Thingamajig Thursday: rowels
Time for another Thingamajig Thursday. Today I'm naming those small revolving disks with the sharp points that you find on the end of a cowboy's spurs.
They're called rowels, a word which can be traced back to the Latin root, rotae, which was the name of the wheel on a horse-drawn chariot. As a verb, we derive roto, or, to turn, from the same root.
Though no one knows exactly when people first started putting rowels on spurs, the spur itself is believed to date back to the Roman empire, though you won't find them on any of the sculptures from the period.
Before rowels, spurs sometimes had little pointy nubs on the ends of them, which eventually morphed into fixed disks before someone had the smart idea to get those wheels a turning. The fixed disk variety can be seen on the seal of Henry III and by the 14th century, the roweled spur was as standard as the horse itself.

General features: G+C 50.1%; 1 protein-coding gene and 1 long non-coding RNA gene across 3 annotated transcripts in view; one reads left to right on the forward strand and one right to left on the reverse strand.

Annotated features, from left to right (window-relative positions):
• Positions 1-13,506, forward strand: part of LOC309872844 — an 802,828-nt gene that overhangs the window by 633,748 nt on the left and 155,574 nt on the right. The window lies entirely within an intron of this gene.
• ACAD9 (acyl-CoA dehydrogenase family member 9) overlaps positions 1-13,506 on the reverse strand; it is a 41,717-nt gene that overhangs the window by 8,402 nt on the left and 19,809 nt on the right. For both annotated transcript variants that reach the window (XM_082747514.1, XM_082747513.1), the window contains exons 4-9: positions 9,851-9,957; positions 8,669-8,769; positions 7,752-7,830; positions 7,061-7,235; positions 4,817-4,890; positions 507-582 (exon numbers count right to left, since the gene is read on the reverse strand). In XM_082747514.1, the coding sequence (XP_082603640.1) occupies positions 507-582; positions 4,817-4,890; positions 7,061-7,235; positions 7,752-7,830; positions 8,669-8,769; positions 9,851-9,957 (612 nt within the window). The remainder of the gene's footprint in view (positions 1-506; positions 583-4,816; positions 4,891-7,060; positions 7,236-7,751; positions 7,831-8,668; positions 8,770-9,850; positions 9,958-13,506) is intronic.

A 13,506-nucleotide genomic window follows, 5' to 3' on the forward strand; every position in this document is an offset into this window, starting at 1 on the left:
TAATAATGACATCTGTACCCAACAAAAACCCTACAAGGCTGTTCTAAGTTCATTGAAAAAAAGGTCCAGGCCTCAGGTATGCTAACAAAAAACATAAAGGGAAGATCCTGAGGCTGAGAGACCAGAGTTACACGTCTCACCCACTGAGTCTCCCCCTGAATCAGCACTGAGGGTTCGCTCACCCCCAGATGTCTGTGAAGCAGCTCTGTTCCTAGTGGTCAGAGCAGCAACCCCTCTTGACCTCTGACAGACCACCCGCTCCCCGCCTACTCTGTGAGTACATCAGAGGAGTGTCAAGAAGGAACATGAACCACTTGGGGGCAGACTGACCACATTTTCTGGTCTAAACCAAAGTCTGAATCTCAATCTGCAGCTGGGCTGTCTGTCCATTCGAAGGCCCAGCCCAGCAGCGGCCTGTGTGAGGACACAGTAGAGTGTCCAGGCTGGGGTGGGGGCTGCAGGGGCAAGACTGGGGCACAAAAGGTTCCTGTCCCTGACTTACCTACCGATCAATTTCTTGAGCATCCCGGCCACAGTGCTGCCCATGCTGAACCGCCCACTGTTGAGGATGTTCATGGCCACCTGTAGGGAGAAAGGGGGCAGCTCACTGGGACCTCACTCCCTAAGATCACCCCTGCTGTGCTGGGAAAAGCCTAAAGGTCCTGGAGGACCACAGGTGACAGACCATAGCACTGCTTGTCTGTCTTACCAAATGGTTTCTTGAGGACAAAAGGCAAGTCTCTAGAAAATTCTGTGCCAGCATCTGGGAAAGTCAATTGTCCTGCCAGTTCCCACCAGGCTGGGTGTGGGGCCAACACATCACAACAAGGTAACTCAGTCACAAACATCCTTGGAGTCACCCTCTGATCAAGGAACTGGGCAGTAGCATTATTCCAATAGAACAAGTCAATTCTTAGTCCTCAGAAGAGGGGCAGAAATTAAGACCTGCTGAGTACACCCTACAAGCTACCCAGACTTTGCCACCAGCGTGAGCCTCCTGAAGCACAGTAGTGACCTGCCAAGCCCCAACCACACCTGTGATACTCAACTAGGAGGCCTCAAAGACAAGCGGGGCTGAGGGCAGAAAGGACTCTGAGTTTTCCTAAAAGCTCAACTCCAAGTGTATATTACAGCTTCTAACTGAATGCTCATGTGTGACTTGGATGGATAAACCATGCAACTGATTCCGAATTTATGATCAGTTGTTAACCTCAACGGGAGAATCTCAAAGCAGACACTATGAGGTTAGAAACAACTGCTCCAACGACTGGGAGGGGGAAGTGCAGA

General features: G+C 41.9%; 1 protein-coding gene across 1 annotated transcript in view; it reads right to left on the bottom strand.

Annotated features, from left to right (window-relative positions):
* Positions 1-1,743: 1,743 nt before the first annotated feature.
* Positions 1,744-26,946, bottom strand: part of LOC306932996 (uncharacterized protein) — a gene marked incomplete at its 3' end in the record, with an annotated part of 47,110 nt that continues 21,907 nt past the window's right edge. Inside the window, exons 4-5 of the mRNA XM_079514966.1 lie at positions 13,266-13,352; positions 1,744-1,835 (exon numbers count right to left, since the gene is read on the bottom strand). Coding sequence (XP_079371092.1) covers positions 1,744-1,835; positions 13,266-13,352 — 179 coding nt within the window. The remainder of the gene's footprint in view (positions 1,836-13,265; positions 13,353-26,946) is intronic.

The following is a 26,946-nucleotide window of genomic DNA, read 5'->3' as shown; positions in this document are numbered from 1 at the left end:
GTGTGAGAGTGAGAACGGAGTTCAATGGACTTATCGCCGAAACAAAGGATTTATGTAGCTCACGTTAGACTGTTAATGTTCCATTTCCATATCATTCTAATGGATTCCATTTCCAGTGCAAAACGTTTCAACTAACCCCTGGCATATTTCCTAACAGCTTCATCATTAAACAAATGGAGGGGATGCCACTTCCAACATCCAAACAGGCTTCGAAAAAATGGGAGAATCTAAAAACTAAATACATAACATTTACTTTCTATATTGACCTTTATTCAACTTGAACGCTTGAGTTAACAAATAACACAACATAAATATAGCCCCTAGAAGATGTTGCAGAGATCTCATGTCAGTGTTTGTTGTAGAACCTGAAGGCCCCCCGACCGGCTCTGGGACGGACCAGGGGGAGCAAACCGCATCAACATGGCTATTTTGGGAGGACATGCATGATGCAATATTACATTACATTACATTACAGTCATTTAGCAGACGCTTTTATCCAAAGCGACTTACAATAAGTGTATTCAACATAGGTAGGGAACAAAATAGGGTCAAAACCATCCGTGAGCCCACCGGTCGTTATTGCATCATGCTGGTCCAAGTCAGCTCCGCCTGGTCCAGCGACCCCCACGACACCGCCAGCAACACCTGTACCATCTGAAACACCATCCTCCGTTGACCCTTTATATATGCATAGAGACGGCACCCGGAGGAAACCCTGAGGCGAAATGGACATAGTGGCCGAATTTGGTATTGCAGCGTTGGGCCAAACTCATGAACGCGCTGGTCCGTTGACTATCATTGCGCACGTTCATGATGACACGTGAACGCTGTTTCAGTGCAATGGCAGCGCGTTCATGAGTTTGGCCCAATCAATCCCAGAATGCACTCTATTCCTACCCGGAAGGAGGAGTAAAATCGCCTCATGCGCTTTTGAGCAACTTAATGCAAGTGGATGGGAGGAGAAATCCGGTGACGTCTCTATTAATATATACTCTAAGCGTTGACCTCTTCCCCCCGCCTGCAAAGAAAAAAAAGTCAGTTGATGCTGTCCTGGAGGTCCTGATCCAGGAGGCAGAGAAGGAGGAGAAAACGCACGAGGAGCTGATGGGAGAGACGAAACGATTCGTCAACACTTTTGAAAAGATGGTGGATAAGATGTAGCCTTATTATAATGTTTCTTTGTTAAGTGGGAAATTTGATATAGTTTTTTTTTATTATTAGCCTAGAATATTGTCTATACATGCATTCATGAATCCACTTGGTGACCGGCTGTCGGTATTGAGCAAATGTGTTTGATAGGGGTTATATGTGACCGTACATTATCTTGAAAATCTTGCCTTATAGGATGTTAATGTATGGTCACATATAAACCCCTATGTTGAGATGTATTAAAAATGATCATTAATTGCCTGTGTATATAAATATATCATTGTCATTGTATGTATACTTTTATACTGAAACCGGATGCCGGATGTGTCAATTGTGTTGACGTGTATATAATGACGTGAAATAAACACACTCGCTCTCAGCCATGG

If this post has spurred you on to come up with a better name for the rowel, it's that time again: Let's see what your smart readers can come up with. Drop your improved thingamajig name in the comments below. And if the Brokeback Mountain theme is now stuck in your head, I sincerely, really, honestly do apologize.